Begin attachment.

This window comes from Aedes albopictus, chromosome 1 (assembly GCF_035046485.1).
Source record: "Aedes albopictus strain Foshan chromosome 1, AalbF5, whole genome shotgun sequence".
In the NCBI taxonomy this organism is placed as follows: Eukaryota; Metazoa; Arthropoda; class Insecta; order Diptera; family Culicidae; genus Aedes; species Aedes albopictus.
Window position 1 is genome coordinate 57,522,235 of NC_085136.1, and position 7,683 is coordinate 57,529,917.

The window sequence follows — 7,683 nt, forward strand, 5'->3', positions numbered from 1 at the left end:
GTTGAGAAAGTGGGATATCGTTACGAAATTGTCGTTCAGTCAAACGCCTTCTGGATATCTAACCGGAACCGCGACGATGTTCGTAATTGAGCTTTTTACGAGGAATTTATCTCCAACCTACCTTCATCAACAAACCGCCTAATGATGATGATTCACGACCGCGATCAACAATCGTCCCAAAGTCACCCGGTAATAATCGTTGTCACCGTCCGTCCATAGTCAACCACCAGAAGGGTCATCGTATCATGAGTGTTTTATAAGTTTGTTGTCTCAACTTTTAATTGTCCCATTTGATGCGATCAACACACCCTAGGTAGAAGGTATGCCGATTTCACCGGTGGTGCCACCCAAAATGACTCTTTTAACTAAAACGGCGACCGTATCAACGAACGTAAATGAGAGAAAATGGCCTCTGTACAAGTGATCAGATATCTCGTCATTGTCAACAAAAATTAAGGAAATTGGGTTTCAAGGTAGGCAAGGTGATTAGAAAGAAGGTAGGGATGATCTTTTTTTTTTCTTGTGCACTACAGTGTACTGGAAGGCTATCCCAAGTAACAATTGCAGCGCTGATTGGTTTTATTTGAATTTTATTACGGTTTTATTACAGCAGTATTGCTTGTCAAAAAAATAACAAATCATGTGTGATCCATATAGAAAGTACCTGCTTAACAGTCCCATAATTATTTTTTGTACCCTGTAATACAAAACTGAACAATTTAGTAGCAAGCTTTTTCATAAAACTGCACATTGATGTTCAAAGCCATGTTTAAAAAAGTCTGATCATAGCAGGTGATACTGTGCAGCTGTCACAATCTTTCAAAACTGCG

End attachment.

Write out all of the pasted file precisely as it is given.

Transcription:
This window comes from Aedes albopictus, chromosome 1 (assembly GCF_035046485.1).
Source record: "Aedes albopictus strain Foshan chromosome 1, AalbF5, whole genome shotgun sequence".
In the NCBI taxonomy this organism is placed as follows: Eukaryota; Metazoa; Arthropoda; class Insecta; order Diptera; family Culicidae; genus Aedes; species Aedes albopictus.
Window position 1 is genome coordinate 57,522,235 of NC_085136.1, and position 7,683 is coordinate 57,529,917.

The window sequence follows — 7,683 nt, forward strand, 5'->3', positions numbered from 1 at the left end:
GTTGAGAAAGTGGGATATCGTTACGAAATTGTCGTTCAGTCAAACGCCTTCTGGATATCTAACCGGAACCGCGACGATGTTCGTAATTGAGCTTTTTACGAGGAATTTATCTCCAACCTACCTTCATCAACAAACCGCCTAATGATGATGATTCACGACCGCGATCAACAATCGTCCCAAAGTCACCCGGTAATAATCGTTGTCACCGTCCGTCCATAGTCAACCACCAGAAGGGTCATCGTATCATGAGTGTTTTATAAGTTTGTTGTCTCAACTTTTAATTGTCCCATTTGATGCGATCAACACACCCTAGGTAGAAGGTATGCCGATTTCACCGGTGGTGCCACCCAAAATGACTCTTTTAACTAAAACGGCGACCGTATCAACGAACGTAAATGAGAGAAAATGGCCTCTGTACAAGTGATCAGATATCTCGTCATTGTCAACAAAAATTAAGGAAATTGGGTTTCAAGGTAGGCAAGGTGATTAGAAAGAAGGTAGGGATGATCTTTTTTTTTTCTTGTGCACTACAGTGTACTGGAAGGCTATCCCAAGTAACAATTGCAGCGCTGATTGGTTTTATTTGAATTTTATTACGGTTTTATTACAGCAGTATTGCTTGTCAAAAAAATAACAAATCATGTGTGATCCATATAGAAAGTACCTGCTTAACAGTCCCATAATTATTTTTTGTACCCTGTAATACAAAACTGAACAATTTAGTAGCAAGCTTTTTCATAAAACTGCACATTGATGTTCAAAGCCATGTTTAAAAAAGTCTGATCATAGCAGGTGATACTGTGCAGCTGTCACAATCTTTCAAAACTGCG